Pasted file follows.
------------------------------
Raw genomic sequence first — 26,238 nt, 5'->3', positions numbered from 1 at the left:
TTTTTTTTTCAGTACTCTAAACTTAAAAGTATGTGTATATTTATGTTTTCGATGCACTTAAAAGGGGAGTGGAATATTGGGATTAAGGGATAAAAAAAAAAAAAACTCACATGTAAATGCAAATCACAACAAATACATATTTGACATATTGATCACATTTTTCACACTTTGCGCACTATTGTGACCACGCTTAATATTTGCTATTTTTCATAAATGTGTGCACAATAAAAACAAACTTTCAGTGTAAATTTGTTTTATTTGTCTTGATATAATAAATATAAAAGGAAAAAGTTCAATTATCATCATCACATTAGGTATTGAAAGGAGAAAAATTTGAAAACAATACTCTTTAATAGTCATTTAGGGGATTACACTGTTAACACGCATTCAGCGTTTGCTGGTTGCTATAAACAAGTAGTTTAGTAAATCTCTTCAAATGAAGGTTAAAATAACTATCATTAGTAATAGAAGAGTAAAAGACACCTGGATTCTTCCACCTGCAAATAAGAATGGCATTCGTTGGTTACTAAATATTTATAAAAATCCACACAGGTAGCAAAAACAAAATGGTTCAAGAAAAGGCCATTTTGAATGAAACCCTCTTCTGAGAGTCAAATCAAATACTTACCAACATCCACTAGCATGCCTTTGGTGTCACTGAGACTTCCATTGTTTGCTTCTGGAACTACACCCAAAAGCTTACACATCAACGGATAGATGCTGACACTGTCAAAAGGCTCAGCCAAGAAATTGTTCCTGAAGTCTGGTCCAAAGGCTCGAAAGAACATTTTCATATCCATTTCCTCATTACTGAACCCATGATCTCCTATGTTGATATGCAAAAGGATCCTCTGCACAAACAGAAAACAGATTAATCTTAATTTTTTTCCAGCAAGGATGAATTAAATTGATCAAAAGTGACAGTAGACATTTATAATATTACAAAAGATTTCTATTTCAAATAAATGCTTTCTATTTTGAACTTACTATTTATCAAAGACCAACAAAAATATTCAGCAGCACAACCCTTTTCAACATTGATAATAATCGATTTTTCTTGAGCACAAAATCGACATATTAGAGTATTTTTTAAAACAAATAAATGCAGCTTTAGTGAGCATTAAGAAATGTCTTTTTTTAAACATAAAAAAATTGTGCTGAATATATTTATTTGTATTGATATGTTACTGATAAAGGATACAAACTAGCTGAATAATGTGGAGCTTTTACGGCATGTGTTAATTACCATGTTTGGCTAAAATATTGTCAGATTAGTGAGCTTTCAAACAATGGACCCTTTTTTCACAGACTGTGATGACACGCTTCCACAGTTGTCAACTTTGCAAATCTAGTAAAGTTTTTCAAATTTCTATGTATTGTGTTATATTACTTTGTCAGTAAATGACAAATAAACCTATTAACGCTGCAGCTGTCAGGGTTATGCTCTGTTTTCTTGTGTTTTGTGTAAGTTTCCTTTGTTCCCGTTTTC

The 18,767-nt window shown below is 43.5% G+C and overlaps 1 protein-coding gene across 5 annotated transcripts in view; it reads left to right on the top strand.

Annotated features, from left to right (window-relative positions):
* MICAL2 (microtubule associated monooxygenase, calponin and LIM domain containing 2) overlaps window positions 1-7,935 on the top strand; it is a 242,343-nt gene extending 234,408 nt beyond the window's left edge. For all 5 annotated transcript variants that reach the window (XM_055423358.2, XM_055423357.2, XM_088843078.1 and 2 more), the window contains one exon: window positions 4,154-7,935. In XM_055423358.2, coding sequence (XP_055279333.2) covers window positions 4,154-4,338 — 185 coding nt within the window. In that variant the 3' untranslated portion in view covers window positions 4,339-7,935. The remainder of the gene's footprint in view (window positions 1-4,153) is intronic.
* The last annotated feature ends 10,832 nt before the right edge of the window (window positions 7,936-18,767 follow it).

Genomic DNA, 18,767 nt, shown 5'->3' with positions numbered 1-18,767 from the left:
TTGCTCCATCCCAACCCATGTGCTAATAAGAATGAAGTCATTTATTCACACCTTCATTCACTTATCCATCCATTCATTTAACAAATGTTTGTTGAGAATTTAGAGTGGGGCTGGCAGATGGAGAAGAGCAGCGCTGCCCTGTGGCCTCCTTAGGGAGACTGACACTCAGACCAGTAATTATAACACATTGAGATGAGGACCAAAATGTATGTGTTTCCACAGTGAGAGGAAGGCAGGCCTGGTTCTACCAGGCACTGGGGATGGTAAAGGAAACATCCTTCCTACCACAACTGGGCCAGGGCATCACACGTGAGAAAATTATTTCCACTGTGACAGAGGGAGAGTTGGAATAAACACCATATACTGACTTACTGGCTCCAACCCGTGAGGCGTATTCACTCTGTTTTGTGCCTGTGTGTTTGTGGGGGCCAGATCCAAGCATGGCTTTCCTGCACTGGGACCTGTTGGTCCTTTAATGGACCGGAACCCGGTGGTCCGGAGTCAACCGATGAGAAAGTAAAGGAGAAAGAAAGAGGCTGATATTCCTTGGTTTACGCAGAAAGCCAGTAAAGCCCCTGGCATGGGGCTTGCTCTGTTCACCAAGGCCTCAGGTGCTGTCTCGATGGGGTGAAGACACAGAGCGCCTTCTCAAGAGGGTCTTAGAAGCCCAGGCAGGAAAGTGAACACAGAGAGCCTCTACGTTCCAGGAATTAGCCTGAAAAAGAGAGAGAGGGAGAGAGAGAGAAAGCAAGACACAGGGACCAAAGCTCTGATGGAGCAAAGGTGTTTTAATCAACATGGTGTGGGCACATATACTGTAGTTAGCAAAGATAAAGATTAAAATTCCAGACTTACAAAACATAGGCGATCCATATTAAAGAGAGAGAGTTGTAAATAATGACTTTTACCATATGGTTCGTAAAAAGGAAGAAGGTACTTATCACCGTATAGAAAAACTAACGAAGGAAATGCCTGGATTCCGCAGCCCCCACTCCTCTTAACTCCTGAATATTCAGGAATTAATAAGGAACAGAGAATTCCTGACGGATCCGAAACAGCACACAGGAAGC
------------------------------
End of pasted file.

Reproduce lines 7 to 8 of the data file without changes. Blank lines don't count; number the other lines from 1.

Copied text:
Genomic DNA, 18,767 nt, shown 5'->3' with positions numbered 1-18,767 from the left:
TTGCTCCATCCCAACCCATGTGCTAATAAGAATGAAGTCATTTATTCACACCTTCATTCACTTATCCATCCATTCATTTAACAAATGTTTGTTGAGAATTTAGAGTGGGGCTGGCAGATGGAGAAGAGCAGCGCTGCCCTGTGGCCTCCTTAGGGAGACTGACACTCAGACCAGTAATTATAACACATTGAGATGAGGACCAAAATGTATGTGTTTCCACAGTGAGAGGAAGGCAGGCCTGGTTCTACCAGGCACTGGGGATGGTAAAGGAAACATCCTTCCTACCACAACTGGGCCAGGGCATCACACGTGAGAAAATTATTTCCACTGTGACAGAGGGAGAGTTGGAATAAACACCATATACTGACTTACTGGCTCCAACCCGTGAGGCGTATTCACTCTGTTTTGTGCCTGTGTGTTTGTGGGGGCCAGATCCAAGCATGGCTTTCCTGCACTGGGACCTGTTGGTCCTTTAATGGACCGGAACCCGGTGGTCCGGAGTCAACCGATGAGAAAGTAAAGGAGAAAGAAAGAGGCTGATATTCCTTGGTTTACGCAGAAAGCCAGTAAAGCCCCTGGCATGGGGCTTGCTCTGTTCACCAAGGCCTCAGGTGCTGTCTCGATGGGGTGAAGACACAGAGCGCCTTCTCAAGAGGGTCTTAGAAGCCCAGGCAGGAAAGTGAACACAGAGAGCCTCTACGTTCCAGGAATTAGCCTGAAAAAGAGAGAGAGGGAGAGAGAGAGAAAGCAAGACACAGGGACCAAAGCTCTGATGGAGCAAAGGTGTTTTAATCAACATGGTGTGGGCACATATACTGTAGTTAGCAAAGATAAAGATTAAAATTCCAGACTTACAAAACATAGGCGATCCATATTAAAGAGAGAGAGTTGTAAATAATGACTTTTACCATATGGTTCGTAAAAAGGAAGAAGGTACTTATCACCGTATAGAAAAACTAACGAAGGAAATGCCTGGATTCCGCAGCCCCCACTCCTCTTAACTCCTGAATATTCAGGAATTAATAAGGAACAGAGAATTCCTGACGGATCCGAAACAGCACACAGGAAGC